Alignment and Engagement
‘You can’t have one without the other…’
Rapidly changing markets, new entrants growing at exponential rates in a matter of years, emerging technology, sophisticated software, new and exciting ways to interact with customers and instability in the world’s economy are all creating opportunities for businesses that are attuned to these trends and shifts.
To take advantage of these opportunities, businesses need to be flexible, clear on their strategy to differentiate & compete and be able to mobilise their people to get involved, contribute their unique skills and experience and get the strategy in play faster and more effectively than their competitors.
Simply instructing or even ‘selling’ people on what to do to deliver the strategy won’t suffice - there needs to be more…
Leaders want more of their people, doing more of the right things, more of the time.
We’ve experienced the importance and value of the co-existence of ‘alignment and engagement’ of people through our work with businesses across dozens of industries, multiple strategy executions and hundreds of thousands of employees.
Here’s a short summary of what we’ve learned about how to get people aligned and engaged and why they must go ‘hand in hand’:
It’s about the conditions
It’s not possible to tell people to be aligned and engaged – it’s a personal choice borne out of experience. And obviously it’s not a ‘stand alone state’. People need to be aligned and engaged in something – in this case, the strategy.
Leaders need to invest in creating the right conditions for getting the strategy in play. Done well, people will become aligned and engaged.
Difficulties arise when stand-alone initiatives are created to ‘engage’ people without a clear sense of what they need to be aligned to and accountable for. We have seen many of these initiatives, which often seem to be ‘instead’ of getting a clearly differentiated strategy in play.
And we have seen businesses in the music industry and sport full of highly engaged people (because they love what they do) and in a state of chaos and dysfunction.
We like to think of things like this:
Alignment is about individuals making the personal choice to act in line with what the business is working to achieve. Alignment is manifest in three ways:
When I am aligned, I am clear about the direction and priorities of the business and what is to be done. I no longer feel confused, uncertain or overwhelmed about what’s important and where the business is going.
If I am aligned, then I work “in line” with what the business is trying to achieve. My priorities are in line the overall priorities of the business. When people across the business are aligned, they collaborate and orchestrate their efforts, together, with a common purpose and direction.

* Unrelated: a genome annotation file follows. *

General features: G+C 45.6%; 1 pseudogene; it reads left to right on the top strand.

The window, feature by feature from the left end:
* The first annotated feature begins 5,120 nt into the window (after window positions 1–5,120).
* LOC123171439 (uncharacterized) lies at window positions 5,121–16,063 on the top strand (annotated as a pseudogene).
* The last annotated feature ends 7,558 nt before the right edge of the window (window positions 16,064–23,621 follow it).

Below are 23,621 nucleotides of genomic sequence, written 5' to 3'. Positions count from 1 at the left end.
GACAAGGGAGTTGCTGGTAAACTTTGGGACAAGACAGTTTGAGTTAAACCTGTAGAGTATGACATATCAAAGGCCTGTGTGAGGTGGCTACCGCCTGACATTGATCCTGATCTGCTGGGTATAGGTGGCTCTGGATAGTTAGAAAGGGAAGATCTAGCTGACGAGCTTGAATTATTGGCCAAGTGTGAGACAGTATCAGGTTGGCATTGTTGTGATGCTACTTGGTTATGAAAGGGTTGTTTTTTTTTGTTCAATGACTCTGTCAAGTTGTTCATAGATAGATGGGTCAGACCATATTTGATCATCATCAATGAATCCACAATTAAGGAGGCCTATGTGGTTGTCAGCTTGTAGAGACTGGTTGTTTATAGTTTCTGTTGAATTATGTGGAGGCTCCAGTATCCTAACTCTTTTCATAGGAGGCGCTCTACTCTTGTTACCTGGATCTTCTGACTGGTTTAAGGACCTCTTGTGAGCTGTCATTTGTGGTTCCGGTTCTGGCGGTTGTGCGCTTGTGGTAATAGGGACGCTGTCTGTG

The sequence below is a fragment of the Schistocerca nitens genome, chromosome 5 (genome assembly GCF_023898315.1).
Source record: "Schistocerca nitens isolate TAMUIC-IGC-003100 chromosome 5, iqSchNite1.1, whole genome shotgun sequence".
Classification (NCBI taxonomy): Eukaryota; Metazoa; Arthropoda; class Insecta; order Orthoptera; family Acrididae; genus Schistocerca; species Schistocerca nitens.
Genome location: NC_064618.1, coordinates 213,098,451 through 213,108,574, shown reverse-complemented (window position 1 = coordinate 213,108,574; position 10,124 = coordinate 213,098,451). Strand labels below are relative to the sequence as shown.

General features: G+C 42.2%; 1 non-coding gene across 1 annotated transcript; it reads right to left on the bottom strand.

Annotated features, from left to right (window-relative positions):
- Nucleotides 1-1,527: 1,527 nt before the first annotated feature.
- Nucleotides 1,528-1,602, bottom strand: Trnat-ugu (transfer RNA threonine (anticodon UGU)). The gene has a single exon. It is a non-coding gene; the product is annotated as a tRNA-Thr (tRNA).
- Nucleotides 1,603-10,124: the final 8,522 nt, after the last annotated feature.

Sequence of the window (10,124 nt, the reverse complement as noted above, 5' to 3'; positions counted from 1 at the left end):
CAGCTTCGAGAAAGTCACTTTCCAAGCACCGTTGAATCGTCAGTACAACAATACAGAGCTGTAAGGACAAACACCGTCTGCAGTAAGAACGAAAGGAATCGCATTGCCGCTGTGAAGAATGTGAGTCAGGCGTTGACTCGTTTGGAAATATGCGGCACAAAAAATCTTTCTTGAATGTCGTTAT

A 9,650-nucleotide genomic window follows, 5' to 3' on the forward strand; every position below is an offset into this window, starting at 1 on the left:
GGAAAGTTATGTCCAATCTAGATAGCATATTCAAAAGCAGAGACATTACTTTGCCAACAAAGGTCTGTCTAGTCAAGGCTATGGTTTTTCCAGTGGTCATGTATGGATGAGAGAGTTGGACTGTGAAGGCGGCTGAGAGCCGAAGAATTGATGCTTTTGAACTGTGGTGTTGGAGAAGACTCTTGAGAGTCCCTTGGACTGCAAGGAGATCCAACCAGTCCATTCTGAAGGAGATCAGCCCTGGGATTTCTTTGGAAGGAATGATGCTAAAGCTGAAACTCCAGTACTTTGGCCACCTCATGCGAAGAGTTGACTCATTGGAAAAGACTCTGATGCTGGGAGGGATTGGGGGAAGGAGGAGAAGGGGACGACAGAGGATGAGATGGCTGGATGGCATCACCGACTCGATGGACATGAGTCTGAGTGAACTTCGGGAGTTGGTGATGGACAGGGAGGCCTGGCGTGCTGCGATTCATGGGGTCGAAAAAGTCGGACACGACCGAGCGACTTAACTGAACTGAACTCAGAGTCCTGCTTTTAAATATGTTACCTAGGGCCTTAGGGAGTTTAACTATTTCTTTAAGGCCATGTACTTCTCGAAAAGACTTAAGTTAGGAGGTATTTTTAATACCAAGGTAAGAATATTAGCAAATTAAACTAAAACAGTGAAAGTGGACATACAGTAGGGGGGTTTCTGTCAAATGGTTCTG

This is about the multiple messages sent and received across the business and whether these aligned or pulling in different directions and confusing people. It’s about clarifying and simplifying key messages and clearing the overload.
For alignment to happen, people need a shared understanding of the purpose, direction, meaning, goals and targets of the organisation they work for – “What is our point of difference; what exactly is it that we are here to do?”
Engagement is about the extent to which people bring their energy, confidence, understanding, capability and commitment to work each day. It’s manifested in the positive energy people bring to their workplace – how they talk about it, how they think about it, how they apply their efforts and their desire to stay and grow with the business.
People want to be engaged at work - it feels good to be engaged. Conversely, being disengaged is a poor personal experience.
Engaged people have more confidence, commitment and energy: they understand what is required, and how to put their knowledge and know-how to good use, and they do so.
Our experience has shown that true engagement requires alignment first. And then, in close association, a supportive culture and values that are practiced and demonstrated by the leaders and managers in the right work environment.
Beware! There is a multimillion-dollar industry that has emerged around measuring employee engagement – use with caution and ensure the sophistication of the survey outputs are relevant and in line with the approach to leading the business. We often see abstract discussions around ‘engagement’ as a stand-alone issue, getting caught up in a debate between statisticians and corporate theorists.
Reaching a tipping point
When the right conditions are in place, a business will reach its own tipping point.
The power of alignment comes from the “multiplier effect” of having hundreds (or even hundreds of thousands) of people choosing to come together and move in the same direction. It starts with each individual making the decision to buy in - one person at a time. When there is a groundswell of people who are both aligned and engaged, a tipping point is reached which creates the momentum that gets the strategy in play.
People need the time, the opportunity and the conditions to unpack and find meaning in the strategy, before they will make the personal decision to align and become engaged.
To help this happen, leaders need to include their people in ways that help them discover what is required so they can draw their own conclusions. In old language, this might seem soft, but in the new world of work today, this is where the challenge is and it’s what is required of leaders.
Is the way that you’re implementing your strategy leveraging the power of more aligned and engaged people?
When there is a groundswell of people who are both aligned and engaged, a tipping point is reached which creates the momentum that gets the strategy in play.